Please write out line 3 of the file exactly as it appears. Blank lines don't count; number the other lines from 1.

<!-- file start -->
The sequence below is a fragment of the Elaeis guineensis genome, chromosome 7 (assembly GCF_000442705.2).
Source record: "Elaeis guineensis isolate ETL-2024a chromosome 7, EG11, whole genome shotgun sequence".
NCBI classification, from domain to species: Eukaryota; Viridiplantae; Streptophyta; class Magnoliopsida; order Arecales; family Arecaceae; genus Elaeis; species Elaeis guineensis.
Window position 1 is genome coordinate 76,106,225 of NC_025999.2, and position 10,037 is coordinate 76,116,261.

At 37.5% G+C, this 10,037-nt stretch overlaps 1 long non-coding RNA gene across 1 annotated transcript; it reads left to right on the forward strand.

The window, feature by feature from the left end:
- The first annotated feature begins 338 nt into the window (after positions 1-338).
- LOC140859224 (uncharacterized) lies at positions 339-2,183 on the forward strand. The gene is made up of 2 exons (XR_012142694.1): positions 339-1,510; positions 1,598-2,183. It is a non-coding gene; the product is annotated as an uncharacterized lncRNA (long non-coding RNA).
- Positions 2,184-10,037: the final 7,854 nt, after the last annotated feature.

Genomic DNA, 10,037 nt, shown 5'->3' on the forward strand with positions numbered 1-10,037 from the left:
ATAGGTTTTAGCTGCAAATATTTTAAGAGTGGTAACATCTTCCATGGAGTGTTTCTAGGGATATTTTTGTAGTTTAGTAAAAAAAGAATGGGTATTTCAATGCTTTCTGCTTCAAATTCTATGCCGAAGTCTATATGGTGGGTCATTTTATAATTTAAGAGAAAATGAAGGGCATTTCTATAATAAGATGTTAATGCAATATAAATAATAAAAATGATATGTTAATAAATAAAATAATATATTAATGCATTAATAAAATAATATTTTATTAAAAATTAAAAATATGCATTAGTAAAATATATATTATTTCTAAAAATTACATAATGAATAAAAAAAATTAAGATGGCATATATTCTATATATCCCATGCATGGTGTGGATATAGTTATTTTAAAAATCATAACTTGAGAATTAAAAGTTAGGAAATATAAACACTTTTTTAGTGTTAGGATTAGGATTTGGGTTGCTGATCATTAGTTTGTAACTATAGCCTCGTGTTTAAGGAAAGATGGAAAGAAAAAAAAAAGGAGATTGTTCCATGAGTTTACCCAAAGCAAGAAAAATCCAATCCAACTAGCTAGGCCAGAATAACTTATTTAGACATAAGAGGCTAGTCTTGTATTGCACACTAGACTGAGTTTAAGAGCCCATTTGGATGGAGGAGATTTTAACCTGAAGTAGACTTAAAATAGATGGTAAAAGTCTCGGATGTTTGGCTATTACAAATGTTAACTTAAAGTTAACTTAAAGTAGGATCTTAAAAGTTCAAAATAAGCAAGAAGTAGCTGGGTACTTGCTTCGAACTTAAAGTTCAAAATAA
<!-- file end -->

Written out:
NCBI classification, from domain to species: Eukaryota; Viridiplantae; Streptophyta; class Magnoliopsida; order Arecales; family Arecaceae; genus Elaeis; species Elaeis guineensis.